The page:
Adelaide’s gas STTM price with an average of $3.91/GJ during 2014 winter period, saw the biggest increase (it had a nearly three-fold rise) and reached an average of $10.26/GJ in winter 2016. Brisbane and Sydney’s STTM experienced a similar fate, with averages increasing from $2.45/GJ to $8.17/GJ and from $3.97/GJ to $9.04/GJ respectively. The GSH and Victoria’s declared wholesale gas market also saw a large jump in prices in 2016.
Across all markets in 2018, the average winter gas price returned to above $9/GJ after the slight decrease in the previous year in the Adelaide STTM, Brisbane STTM, and DWGM in Victoria.
Based on the latest Australian Bureau of Statistics data, figure 3 shows that gas and other household fuel prices paid by consumers have increased substantially. Similar to wholesale gas prices, following the dip in prices in 2017, the overall gas and other household fuel prices in the eastern and southern cities in 2018 returned to a rising trend.
Source: ABS Consumer Price Index, Australia, July 2018
Victoria is the largest residential gas market by volume and has experienced consistently low residential gas prices until 2016, when the state became the second highest after South Australia. The increasing trend in the overall residential price has been mainly influenced by the increase in wholesale gas prices experienced in Victoria (from 27 per cent in 2015, and to 50 per cent and 43 per cent in 2016 and 2017 respectively[viii]) in addition to a moderate increase in distribution charges (per GJ).
In South Australia, the average delivered residential gas price rose in 2016 before dipping in 2017 and then moving back upwards in the following year.
Queensland’s average residential gas price rose in 2016 (4 per cent) and was consistent from 2016 to 2017. The movement from 2015 to 2016 is mainly in the retail component, the other components remained fairly flat with a small decrease in wholesale gas costs and increase in transmission charges.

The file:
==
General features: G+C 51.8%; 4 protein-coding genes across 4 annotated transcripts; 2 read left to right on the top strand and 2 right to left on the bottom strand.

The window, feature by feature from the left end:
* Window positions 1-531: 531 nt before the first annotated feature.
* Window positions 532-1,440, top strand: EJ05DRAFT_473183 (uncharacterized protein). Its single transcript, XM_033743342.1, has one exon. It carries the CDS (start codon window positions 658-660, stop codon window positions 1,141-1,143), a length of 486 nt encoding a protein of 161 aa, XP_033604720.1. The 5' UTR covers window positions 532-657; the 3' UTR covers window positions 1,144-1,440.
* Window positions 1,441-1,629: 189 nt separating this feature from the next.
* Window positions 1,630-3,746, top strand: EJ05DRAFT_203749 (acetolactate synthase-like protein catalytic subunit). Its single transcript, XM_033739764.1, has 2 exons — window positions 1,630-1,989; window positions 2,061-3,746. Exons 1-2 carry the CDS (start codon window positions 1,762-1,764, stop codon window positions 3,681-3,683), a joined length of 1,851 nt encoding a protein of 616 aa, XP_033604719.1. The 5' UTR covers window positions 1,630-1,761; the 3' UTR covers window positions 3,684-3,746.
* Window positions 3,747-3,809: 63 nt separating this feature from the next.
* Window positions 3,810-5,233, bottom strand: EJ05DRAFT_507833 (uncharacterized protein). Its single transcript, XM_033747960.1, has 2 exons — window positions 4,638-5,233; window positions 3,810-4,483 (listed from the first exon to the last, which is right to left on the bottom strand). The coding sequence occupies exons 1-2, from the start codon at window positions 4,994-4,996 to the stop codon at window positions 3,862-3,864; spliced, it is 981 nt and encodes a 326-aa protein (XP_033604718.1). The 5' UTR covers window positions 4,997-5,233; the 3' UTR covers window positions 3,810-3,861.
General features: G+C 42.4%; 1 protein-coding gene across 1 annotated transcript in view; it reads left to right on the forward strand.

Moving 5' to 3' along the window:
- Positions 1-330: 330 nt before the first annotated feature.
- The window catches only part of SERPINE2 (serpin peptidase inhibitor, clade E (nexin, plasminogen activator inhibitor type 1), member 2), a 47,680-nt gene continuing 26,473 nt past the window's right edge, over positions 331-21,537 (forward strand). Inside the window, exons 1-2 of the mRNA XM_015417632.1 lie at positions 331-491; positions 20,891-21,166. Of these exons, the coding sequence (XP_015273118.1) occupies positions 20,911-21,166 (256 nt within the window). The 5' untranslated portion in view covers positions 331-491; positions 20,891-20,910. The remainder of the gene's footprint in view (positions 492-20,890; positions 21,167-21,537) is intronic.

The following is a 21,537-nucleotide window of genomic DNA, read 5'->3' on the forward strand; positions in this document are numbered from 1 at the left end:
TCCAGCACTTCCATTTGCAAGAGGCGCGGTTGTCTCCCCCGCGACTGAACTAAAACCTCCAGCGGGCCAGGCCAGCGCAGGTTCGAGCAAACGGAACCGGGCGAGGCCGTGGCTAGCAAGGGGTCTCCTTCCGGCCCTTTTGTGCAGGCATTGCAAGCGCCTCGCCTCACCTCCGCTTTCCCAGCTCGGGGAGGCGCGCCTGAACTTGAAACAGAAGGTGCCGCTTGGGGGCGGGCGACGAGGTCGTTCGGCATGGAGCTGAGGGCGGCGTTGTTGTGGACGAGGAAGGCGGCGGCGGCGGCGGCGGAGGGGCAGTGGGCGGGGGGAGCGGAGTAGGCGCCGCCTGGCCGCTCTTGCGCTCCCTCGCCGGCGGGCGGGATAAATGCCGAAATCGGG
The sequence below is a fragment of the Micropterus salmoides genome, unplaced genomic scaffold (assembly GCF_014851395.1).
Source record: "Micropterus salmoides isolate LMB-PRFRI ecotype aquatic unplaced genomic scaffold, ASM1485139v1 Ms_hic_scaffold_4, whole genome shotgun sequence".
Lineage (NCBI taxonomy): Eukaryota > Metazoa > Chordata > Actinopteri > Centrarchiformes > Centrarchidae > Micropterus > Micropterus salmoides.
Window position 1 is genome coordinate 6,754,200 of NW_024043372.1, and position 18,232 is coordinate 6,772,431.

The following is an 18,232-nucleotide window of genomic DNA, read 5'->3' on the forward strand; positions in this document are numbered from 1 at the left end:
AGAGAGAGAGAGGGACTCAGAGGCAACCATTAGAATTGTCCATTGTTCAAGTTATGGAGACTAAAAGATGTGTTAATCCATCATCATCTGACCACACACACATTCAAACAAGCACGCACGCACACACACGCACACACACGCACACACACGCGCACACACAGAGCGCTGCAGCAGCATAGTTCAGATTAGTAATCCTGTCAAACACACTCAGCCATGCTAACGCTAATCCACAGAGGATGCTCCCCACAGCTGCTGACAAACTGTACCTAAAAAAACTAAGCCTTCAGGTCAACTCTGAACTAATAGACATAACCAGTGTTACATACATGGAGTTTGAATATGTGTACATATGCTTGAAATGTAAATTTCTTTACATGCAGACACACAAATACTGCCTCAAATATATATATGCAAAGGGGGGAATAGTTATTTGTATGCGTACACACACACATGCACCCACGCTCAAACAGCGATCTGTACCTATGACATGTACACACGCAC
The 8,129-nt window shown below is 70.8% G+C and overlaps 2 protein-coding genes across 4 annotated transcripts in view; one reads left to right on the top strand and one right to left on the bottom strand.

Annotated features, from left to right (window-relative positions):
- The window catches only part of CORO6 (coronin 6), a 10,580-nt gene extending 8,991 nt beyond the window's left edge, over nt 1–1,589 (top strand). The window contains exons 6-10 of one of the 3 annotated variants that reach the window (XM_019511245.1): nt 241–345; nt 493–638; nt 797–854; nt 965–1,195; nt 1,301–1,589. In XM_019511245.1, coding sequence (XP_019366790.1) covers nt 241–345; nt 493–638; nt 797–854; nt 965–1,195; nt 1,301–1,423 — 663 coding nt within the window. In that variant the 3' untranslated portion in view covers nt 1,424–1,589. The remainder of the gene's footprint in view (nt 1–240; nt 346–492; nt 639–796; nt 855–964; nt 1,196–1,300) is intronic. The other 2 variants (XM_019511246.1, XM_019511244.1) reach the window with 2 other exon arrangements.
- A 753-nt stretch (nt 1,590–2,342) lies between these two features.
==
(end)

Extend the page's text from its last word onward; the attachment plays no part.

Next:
While market conditions remain challenging, since late 2017 a number of improvements in the operation of the East Coast Gas Market have occurred. According to the ACCC’s report Gas Inquiry 2017-2020, these include:
[i] Australian Financial Review, “When, not if, Canavan will act, 11 September 2018
[iv] State of the Energy Market 2017, AER (Updated August 2018)
In February Texas endured a winter storm that dragged temperatures well below freezing. Electricity generation plant and gas infrastructure proved unprepared for these temperatures and around a third of the state’s effective capacity went offline for some or all of this period, just as demand was spiking to a new winter record.
The focus around AEMO’s latest assessment of gas supplies for eastern Australia was on its improved outlook. One change in its expectations for gas demand flows from the potential of gas-fired generation in the National Electricity Market. AEMO expects gas-fired generation demand to become more “peaky” and to switch to peaking in winter instead of summer.
A perennial discussion in energy market policy is the contest between what we are ultimately trying to achieve: “customer benefits” or “market benefits”. When making market rules, or building monopoly assets, rules require that we assess “net market” benefits. A number of recent government policies have been justified on customer benefit assessments alone.